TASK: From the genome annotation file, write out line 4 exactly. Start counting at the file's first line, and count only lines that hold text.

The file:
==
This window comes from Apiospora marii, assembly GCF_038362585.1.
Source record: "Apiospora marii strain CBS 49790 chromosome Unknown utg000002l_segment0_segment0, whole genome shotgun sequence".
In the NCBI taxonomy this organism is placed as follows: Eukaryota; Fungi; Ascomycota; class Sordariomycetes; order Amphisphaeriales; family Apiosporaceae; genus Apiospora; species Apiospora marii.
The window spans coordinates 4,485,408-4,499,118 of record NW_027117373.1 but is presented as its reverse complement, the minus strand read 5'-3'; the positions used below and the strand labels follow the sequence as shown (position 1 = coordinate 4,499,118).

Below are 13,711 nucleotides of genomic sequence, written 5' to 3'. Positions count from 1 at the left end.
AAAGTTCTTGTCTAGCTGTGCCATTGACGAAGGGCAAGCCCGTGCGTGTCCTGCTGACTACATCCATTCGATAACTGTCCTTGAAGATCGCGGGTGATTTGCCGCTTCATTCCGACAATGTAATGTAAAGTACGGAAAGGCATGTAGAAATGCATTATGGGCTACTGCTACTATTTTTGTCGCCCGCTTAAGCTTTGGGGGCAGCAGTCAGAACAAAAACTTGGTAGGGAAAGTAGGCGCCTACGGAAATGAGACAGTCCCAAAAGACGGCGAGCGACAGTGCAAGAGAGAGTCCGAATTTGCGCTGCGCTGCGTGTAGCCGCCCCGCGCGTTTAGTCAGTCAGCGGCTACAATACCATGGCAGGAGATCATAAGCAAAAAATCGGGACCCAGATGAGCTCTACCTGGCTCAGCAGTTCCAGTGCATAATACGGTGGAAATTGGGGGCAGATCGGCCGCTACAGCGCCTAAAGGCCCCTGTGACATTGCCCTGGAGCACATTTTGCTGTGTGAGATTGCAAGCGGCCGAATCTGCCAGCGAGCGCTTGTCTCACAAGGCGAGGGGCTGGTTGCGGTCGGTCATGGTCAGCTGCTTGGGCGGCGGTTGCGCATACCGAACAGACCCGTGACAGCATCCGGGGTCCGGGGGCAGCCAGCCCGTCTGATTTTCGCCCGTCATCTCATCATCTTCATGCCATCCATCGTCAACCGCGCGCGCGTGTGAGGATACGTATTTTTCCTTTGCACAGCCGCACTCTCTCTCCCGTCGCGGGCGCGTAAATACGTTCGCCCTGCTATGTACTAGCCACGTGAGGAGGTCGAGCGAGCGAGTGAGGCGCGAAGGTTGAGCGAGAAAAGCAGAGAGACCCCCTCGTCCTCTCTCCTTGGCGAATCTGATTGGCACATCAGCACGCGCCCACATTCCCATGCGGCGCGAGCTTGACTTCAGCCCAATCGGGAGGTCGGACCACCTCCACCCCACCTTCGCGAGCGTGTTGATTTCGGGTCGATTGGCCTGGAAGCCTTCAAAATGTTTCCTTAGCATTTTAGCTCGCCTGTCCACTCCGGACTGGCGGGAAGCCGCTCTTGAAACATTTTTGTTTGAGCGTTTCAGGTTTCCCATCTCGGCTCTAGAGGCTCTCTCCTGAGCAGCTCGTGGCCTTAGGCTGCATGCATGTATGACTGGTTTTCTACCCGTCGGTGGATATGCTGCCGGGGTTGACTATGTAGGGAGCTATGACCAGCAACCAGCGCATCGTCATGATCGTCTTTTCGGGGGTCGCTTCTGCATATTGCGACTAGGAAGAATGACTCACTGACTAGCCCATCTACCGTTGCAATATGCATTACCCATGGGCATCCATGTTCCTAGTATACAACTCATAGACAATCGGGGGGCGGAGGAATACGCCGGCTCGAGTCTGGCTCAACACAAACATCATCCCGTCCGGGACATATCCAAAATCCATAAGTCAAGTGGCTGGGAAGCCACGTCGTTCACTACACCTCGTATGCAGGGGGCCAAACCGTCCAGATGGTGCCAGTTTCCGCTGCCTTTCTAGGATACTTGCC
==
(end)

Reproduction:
The window spans coordinates 4,485,408-4,499,118 of record NW_027117373.1 but is presented as its reverse complement, the minus strand read 5'-3'; the positions used below and the strand labels follow the sequence as shown (position 1 = coordinate 4,499,118).